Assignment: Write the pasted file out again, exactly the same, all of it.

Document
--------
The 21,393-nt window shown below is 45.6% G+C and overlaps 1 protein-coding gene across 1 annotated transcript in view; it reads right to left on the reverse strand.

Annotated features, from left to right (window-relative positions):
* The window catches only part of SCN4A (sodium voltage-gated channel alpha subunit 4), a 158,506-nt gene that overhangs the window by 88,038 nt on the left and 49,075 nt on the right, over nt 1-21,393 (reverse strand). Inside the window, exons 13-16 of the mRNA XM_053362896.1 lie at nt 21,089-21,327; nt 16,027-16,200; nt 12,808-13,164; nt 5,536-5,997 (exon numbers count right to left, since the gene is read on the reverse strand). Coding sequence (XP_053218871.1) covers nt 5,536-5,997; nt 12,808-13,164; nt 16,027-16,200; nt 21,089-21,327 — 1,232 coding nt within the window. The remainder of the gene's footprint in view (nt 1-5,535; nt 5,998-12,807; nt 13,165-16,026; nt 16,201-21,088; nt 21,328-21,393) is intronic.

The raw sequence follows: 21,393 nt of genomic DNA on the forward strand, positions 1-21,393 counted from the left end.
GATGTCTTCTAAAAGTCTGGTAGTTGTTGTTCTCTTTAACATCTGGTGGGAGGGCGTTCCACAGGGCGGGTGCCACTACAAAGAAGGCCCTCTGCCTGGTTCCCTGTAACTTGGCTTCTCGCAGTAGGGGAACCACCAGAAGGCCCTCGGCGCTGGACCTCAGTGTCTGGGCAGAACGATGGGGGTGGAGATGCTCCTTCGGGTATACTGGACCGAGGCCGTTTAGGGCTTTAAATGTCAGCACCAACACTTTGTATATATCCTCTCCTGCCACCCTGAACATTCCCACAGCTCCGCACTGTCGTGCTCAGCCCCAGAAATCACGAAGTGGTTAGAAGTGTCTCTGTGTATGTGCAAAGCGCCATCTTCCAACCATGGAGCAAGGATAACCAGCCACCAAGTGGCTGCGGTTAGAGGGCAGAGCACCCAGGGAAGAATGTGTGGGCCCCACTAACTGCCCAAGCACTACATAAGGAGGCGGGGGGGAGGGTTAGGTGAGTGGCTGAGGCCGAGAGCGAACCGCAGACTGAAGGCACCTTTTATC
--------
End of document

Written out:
The 21,393-nt window shown below is 45.6% G+C and overlaps 1 protein-coding gene across 1 annotated transcript in view; it reads right to left on the reverse strand.

Annotated features, from left to right (window-relative positions):
* The window catches only part of SCN4A (sodium voltage-gated channel alpha subunit 4), a 158,506-nt gene that overhangs the window by 88,038 nt on the left and 49,075 nt on the right, over nt 1-21,393 (reverse strand). Inside the window, exons 13-16 of the mRNA XM_053362896.1 lie at nt 21,089-21,327; nt 16,027-16,200; nt 12,808-13,164; nt 5,536-5,997 (exon numbers count right to left, since the gene is read on the reverse strand). Coding sequence (XP_053218871.1) covers nt 5,536-5,997; nt 12,808-13,164; nt 16,027-16,200; nt 21,089-21,327 — 1,232 coding nt within the window. The remainder of the gene's footprint in view (nt 1-5,535; nt 5,998-12,807; nt 13,165-16,026; nt 16,201-21,088; nt 21,328-21,393) is intronic.

The raw sequence follows: 21,393 nt of genomic DNA on the forward strand, positions 1-21,393 counted from the left end.
GATGTCTTCTAAAAGTCTGGTAGTTGTTGTTCTCTTTAACATCTGGTGGGAGGGCGTTCCACAGGGCGGGTGCCACTACAAAGAAGGCCCTCTGCCTGGTTCCCTGTAACTTGGCTTCTCGCAGTAGGGGAACCACCAGAAGGCCCTCGGCGCTGGACCTCAGTGTCTGGGCAGAACGATGGGGGTGGAGATGCTCCTTCGGGTATACTGGACCGAGGCCGTTTAGGGCTTTAAATGTCAGCACCAACACTTTGTATATATCCTCTCCTGCCACCCTGAACATTCCCACAGCTCCGCACTGTCGTGCTCAGCCCCAGAAATCACGAAGTGGTTAGAAGTGTCTCTGTGTATGTGCAAAGCGCCATCTTCCAACCATGGAGCAAGGATAACCAGCCACCAAGTGGCTGCGGTTAGAGGGCAGAGCACCCAGGGAAGAATGTGTGGGCCCCACTAACTGCCCAAGCACTACATAAGGAGGCGGGGGGGAGGGTTAGGTGAGTGGCTGAGGCCGAGAGCGAACCGCAGACTGAAGGCACCTTTTATC